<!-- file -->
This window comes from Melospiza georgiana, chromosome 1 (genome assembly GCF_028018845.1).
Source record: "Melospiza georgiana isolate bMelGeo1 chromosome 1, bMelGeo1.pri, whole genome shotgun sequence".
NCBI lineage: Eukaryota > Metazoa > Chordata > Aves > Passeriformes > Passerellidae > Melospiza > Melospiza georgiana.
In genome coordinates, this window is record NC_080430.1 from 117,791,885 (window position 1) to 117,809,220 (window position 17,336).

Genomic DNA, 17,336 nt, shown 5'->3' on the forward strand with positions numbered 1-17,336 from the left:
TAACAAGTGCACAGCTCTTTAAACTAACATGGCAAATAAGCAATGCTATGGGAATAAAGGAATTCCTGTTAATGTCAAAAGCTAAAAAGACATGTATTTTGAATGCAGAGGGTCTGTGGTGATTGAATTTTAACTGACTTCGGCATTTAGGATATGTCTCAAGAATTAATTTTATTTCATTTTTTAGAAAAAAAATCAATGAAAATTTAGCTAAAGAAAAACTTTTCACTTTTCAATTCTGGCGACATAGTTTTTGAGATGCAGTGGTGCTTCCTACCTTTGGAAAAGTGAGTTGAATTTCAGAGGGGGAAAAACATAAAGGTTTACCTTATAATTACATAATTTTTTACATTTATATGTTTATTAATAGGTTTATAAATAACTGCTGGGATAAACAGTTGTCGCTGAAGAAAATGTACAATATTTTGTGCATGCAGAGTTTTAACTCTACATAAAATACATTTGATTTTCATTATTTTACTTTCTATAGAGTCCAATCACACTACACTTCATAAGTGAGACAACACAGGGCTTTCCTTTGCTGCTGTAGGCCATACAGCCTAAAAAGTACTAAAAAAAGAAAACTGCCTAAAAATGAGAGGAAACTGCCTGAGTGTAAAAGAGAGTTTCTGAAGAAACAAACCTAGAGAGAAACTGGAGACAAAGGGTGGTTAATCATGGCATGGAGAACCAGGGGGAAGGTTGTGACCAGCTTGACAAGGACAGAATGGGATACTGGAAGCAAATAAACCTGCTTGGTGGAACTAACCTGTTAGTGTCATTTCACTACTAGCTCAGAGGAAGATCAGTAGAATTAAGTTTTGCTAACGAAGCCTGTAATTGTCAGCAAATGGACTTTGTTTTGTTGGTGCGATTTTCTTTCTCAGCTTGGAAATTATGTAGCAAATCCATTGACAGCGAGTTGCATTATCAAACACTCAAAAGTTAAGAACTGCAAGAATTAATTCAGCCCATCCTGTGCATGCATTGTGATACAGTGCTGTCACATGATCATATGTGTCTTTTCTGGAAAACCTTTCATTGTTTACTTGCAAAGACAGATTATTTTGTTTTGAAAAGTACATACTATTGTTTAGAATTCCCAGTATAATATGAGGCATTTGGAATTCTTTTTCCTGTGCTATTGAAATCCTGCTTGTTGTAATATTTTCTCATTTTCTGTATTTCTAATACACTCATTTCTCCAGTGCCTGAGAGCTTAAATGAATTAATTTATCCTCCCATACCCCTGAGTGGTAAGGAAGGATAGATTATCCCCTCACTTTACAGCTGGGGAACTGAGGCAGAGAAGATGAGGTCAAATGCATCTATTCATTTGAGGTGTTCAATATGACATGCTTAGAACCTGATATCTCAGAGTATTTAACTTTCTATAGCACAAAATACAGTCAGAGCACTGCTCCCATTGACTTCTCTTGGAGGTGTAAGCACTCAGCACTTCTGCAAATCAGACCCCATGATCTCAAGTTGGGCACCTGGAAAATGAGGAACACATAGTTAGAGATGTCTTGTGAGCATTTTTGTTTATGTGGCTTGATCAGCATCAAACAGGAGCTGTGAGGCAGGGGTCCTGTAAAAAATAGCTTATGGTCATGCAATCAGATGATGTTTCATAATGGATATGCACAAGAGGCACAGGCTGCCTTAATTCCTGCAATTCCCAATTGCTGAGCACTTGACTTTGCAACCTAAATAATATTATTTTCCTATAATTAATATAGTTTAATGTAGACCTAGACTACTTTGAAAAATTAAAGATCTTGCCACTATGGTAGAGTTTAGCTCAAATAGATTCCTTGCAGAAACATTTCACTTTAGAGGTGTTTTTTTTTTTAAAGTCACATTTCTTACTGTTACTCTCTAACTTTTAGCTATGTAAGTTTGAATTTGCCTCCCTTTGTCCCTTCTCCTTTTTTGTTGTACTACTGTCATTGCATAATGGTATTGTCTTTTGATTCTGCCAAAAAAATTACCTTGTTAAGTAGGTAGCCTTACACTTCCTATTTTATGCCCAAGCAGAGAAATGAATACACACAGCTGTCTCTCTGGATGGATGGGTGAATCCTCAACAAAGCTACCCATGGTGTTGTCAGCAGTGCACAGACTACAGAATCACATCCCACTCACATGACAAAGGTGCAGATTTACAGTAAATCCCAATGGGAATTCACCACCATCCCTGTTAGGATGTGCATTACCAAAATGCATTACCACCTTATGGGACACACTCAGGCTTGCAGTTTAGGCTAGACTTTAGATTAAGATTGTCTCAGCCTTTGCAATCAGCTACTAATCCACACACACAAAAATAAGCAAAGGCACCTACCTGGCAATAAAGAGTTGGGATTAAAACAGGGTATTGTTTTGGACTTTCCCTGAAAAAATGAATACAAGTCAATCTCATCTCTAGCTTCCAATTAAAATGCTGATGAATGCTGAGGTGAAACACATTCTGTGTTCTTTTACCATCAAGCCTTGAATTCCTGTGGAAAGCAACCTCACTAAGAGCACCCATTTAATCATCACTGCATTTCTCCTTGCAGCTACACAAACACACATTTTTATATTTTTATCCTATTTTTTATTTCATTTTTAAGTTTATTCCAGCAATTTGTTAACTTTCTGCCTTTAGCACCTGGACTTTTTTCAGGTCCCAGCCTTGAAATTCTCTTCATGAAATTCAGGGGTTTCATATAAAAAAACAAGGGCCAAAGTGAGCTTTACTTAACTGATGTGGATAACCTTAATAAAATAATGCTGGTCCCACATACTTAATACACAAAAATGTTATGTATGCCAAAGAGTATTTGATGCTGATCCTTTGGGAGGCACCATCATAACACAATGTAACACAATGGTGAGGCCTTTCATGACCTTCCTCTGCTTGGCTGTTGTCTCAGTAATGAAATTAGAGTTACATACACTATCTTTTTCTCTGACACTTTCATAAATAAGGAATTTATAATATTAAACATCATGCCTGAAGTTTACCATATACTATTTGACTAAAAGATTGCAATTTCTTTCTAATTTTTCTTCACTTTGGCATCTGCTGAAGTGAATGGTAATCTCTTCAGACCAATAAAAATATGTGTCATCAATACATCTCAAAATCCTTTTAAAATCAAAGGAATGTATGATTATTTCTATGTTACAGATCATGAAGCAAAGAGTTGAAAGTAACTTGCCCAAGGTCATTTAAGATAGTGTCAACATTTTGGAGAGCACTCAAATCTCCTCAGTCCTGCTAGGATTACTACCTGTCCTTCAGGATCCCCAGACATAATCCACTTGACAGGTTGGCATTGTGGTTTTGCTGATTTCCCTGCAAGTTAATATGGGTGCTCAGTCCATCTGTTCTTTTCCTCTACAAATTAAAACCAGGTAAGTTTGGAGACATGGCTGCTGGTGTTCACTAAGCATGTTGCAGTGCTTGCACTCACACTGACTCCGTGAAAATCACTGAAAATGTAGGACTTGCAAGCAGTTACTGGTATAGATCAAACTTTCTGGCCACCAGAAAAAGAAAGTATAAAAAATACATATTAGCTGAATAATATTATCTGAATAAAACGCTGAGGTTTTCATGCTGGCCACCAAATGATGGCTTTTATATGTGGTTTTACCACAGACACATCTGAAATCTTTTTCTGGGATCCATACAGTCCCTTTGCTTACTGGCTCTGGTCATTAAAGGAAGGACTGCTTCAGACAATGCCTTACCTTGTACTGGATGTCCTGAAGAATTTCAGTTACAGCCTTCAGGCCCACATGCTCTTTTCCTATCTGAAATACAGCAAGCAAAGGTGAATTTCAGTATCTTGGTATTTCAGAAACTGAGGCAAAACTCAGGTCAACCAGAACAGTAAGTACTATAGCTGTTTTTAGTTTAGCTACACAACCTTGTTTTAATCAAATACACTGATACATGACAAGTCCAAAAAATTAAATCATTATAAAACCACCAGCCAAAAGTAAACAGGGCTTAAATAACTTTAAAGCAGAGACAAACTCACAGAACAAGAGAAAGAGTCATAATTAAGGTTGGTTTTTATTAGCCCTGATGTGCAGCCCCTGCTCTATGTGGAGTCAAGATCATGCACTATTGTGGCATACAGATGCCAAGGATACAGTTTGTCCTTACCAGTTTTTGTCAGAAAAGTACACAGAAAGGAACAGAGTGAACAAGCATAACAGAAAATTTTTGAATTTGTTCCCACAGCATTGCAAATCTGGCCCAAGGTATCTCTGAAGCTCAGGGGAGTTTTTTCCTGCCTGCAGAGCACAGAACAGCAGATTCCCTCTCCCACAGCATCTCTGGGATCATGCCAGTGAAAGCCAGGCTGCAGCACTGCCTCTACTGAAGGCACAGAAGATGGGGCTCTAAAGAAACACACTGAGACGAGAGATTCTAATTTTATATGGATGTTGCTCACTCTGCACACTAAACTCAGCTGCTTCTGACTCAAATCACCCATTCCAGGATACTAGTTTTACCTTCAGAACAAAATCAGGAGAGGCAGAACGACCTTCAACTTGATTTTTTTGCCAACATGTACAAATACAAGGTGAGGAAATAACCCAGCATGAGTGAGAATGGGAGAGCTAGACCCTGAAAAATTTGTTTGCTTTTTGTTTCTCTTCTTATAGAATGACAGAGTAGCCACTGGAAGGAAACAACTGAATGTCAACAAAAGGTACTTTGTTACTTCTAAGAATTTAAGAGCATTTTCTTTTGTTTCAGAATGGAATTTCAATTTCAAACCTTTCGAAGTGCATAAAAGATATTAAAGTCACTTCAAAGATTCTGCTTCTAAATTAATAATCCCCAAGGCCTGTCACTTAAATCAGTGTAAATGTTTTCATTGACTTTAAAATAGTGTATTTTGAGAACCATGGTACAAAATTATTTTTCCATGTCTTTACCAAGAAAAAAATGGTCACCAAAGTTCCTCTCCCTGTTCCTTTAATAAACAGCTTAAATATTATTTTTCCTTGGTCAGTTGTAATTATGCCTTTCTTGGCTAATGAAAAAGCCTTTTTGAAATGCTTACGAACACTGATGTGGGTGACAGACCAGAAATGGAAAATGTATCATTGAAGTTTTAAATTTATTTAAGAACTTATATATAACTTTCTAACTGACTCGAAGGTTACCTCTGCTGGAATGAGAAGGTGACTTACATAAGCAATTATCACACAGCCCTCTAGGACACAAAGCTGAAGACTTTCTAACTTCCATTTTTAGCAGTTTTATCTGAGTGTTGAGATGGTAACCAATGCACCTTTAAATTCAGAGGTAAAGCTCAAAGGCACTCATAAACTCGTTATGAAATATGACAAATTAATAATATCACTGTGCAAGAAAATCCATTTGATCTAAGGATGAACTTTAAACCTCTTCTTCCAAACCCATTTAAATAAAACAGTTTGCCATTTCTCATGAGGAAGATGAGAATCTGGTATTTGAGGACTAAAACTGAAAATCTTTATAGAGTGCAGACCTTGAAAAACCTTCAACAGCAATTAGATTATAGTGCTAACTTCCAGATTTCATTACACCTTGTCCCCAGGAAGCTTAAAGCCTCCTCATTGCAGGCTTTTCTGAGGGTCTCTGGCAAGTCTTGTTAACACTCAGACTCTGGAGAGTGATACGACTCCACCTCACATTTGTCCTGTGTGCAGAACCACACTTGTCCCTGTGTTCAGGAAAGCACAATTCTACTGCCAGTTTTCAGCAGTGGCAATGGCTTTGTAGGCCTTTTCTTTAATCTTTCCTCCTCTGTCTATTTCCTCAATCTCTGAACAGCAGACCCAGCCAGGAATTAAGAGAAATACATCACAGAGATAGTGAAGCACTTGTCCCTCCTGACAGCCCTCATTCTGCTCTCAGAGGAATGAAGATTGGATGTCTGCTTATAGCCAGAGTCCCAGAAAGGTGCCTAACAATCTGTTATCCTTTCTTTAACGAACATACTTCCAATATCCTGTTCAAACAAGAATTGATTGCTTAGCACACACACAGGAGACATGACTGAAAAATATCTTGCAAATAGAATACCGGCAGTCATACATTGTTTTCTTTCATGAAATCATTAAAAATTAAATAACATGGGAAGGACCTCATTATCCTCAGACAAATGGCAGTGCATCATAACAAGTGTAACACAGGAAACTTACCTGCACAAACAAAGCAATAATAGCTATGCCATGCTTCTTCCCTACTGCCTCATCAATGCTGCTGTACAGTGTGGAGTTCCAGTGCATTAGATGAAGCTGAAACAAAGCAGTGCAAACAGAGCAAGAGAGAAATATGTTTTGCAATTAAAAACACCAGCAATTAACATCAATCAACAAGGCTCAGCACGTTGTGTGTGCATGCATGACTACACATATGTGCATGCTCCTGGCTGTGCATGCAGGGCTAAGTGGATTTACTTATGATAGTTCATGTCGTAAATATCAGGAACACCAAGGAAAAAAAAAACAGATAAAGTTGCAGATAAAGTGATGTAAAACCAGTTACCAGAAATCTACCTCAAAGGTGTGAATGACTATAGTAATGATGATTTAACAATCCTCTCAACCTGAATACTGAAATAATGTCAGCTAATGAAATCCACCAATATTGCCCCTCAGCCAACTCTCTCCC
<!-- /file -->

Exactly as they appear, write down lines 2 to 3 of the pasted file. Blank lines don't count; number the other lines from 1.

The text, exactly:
Source record: "Melospiza georgiana isolate bMelGeo1 chromosome 1, bMelGeo1.pri, whole genome shotgun sequence".
NCBI lineage: Eukaryota > Metazoa > Chordata > Aves > Passeriformes > Passerellidae > Melospiza > Melospiza georgiana.